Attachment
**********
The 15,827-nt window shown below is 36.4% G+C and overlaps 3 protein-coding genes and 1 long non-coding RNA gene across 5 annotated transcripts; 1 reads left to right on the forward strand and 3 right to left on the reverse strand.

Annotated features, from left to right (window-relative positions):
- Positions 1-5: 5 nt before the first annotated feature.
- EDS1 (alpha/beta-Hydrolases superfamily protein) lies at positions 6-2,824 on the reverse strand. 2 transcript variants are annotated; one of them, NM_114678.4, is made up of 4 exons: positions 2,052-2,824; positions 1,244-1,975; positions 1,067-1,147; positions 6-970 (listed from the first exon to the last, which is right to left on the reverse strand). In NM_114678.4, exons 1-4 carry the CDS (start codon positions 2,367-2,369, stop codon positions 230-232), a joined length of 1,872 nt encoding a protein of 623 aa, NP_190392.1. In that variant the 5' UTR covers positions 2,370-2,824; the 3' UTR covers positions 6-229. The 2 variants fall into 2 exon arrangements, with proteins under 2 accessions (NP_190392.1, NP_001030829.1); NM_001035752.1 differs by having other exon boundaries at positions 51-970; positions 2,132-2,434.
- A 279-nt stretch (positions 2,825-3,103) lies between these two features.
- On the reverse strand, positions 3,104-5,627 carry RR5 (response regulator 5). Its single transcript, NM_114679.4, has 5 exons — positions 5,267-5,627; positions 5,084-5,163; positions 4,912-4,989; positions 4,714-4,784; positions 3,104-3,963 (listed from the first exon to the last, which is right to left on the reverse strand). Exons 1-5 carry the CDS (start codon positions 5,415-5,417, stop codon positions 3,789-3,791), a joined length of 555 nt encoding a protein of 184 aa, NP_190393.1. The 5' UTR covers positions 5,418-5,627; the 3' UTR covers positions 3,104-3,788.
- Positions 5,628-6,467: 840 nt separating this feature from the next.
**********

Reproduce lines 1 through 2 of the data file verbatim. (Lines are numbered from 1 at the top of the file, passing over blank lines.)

The 15,827-nt window shown below is 36.4% G+C and overlaps 3 protein-coding genes and 1 long non-coding RNA gene across 5 annotated transcripts; 1 reads left to right on the forward strand and 3 right to left on the reverse strand.

Annotated features, from left to right (window-relative positions):